I dug out this old step by step I used to use for setting up Raspberry Pi Zeros as OTG devices. I had lost this for a while, so rather than filing it away somewhere that I may lose track of it again, I figured I’d share it here. This may be a bit dated as I think I wrote this a couple years back. This was pieced together from other guides, but I don’t recall where from. I can’t take full credit for all of this.

1) Flash Raspbian to SD card

2) Mount SD card

3) vim /boot/config.txt add dtoverlay=dwc2 on a new line at the end.

4) touch /boot/ssh

5) vim /boot/cmdline.txt (Be careful with this file, it is very picky with its formatting! Each parameter is seperated by a single space not newlines) Insert ‘modules-load=dwc2,g_ether’after rootwait

6) Unmount SD card and power on Pi

7) sudo dmesg
[ 1943.306812] usb 1-12: new high-speed USB device number 14 using xhci_hcd
[ 1943.494324] cdc_ether 1-12:1.0 usb0: register 'cdc_ether' at usb-0000:00:14.0-12, CDC Ethernet Device, 2e:2f:d7:3d:10:88
[ 1943.526965] cdc_ether 1-12:1.0 enp0s20f0u12: renamed from usb0

8) sudo avahi-autoipd -D enp0s20f0u12

9) avahi-resolve -n raspberrypi.local

10) ip a (Note the inet6 address of the device)

11) ssh -6 -o BindAddress=fe80::ccf3:3fff:3ff3:ccc1%enp0s20f0u12 pi@raspberrypi.local

12) sudo vim /etc/network/interfaces

# Start of file (you don't need to include this line)
auto lo
iface lo inet loopback
auto eth0
iface eth0 inet static
    address 10.2.2.3 # IP you want to assign to the RPi
    gateway 10.2.2.2 # IP you want to assign to the ethernet port
    network 10.2.2.0
    netmask 255.255.255.0
    broadcast 10.2.2.255
13) sudo vim /etc/resolv.conf
nameserver 10.2.2.2
nameserver 8.8.8.8
nameserver 8.8.4.4

14) sudo reboot

Part III: Seting up forwarding to the pi (from Arch)
1) First make sure your pi is still the same name as before, and also note the name of the device you intend to share internet from (for me its my ethernet adapter enp3s0) by running:

ifconfig

and checking to see if the device name shows up
2) Lets make sure our device is up by running:

sudo ip link set up dev enp0s20f0u12

(NOTE: make sure to change the enp020f0u12 to your device name)
3) Lets add the IPv4 address for the device by running

sudo ip addr add 10.2.2.2 dev enp0s20f0u12

(NOTE: again the device name…)
4) Lets enable packet forwarding to the device by running

sudo sysctl net.ipv4.ip_forward=1

5) Enable the NAT for the device by running the following 3 commands, making sure to use your device id, and changing enp3s0 to be the ethernet device id that you want to share with your pi!

sudo iptables -t nat -A POSTROUTING -o enp3s0 -j MASQUERADE
sudo iptables -A FORWARD -m conntrack --ctstate RELATED,ESTABLISHED -j ACCEPT
sudo iptables -A FORWARD -i enp0s20f0u12 -o enp3s0 -j ACCEPT

6) Lets assign the ip addresses to the Pi zero by running the following 3 commands, making sure to use your device id, and changing enp3s0 to be the ethernet device id that you want to share with your pi!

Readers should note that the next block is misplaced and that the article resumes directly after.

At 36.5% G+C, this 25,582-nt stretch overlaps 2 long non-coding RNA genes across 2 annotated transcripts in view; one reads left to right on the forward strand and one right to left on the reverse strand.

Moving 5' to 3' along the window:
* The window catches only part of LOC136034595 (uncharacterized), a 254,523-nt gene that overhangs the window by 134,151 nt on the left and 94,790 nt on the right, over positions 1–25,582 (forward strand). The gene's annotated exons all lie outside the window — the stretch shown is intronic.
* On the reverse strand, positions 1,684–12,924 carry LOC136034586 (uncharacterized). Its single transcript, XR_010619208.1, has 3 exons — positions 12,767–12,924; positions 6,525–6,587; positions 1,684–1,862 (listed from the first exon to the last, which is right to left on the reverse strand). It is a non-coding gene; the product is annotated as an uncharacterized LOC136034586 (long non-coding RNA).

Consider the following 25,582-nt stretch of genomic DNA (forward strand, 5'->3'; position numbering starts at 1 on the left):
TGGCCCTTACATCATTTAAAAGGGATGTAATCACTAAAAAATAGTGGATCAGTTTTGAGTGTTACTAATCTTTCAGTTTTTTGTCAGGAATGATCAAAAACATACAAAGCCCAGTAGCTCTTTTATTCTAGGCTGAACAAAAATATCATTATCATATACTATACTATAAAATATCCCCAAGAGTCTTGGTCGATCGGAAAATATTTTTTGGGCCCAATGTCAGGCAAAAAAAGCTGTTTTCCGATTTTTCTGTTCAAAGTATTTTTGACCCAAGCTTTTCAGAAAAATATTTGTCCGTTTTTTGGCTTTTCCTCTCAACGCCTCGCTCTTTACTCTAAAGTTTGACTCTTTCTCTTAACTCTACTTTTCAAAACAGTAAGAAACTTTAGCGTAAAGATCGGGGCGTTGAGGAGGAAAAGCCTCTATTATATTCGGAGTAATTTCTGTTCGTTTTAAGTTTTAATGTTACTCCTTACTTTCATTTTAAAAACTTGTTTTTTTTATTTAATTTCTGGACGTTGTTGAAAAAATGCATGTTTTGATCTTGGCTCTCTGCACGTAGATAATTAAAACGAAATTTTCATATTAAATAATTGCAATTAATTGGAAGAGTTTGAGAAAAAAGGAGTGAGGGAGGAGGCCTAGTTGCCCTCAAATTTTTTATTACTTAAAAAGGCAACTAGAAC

sudo iptables -I INPUT -p udp --dport 67 -i enp0s20f0u12 -j ACCEPT
sudo iptables -I INPUT -p udp --dport 53 -s 10.2.2.0/24 -j ACCEPT
sudo iptables -I INPUT -p tcp --dport 53 -s 10.2.2.0/24 -j ACCEPT

Part IV: Setup a network bridge to the pi so we can effectively share our internet with the pi zero
1) Lets use netctl to create a network bridge by copying the example network bridge file included in the netctl package by running

sudo cp /etc/netctl/examples/bridge /etc/netctl/bridge
cd /etc/netctl/

2) Lets modify the example network bridge to share internet between our devices, making sure to replace enp3s0 with the device id you want to share internet from and enp0s20f0u12 with the device id of your pi by running

sudo vim bridge

and changing the file to:

# Start of file (you don't need to include this line)

Description="Example Bridge connection"
Interface=br0
Connection=bridge
BindsToInterfaces=(enp3s0 enp0s20f0u12 )
IP=dhcp
## Ignore (R)STP and immediately activate the bridge
#SkipForwardingDelay=yes

# End of file (you don't need to include this line)

Save the changes to the file…

3) Now test the bridge connection using netctl by running:

sudo netctl start bridge

4) Now when we run

ifconfig

we should see our our bridge connection br0 in the output like so:

br0: flags=4163<UP,BROADCAST,RUNNING,MULTICAST>  mtu 1500
        inet 192.168.0.104  netmask 255.255.255.0  broadcast 192.168.0.255
        inet6 fe80::3490:aff:f37f:fdf3  prefixlen 64  scopeid 0x20<link>
        ether 01:20:3f:27:1f:ff  txqueuelen 1000  (Ethernet)
        RX packets 34442  bytes 47881180 (45.6 MiB)
        RX errors 0  dropped 0  overruns 0  frame 0
        TX packets 29738  bytes 4640292 (4.4 MiB)
        TX errors 0  dropped 0 overruns 0  carrier 0  collisions 0

If you don’t see this, something went wrong, so try hunting it down, or if you really can’t find it on your own, as a question and be sure to post exactly what you did. Please don’t waste my time without first really looking into it on your own first (at least spend a few hours debugging on your own…).

5) Let’s try ssh’ing into that ipv4 address (inet):

ssh pi@192.168.0.104

Note: replace the 192.168.0.104 with whatever your inet address is.

6) If you can, then your pi now also has whatever internet connection your ethernet device has. Congrats! Now to ensure we can ssh into raspberrypi.local instead of having to specify the ip, run:

sudo avahi-resolve -n raspberrypi.local

Note: this may not always be necessary

7) Now we can ssh like normal:

ssh pi@raspberrypi.local

8) Now if you intend on leaving your pizero plugged into the same usb port and want to be able to ssh into it without having to do any setup when you reconnect or reboot, run:

sudo netctl enable bridge

Otherwise, if you intend on reconnecting the same pi device with the same operating system periodically, just run the

sudo netctl start bridge

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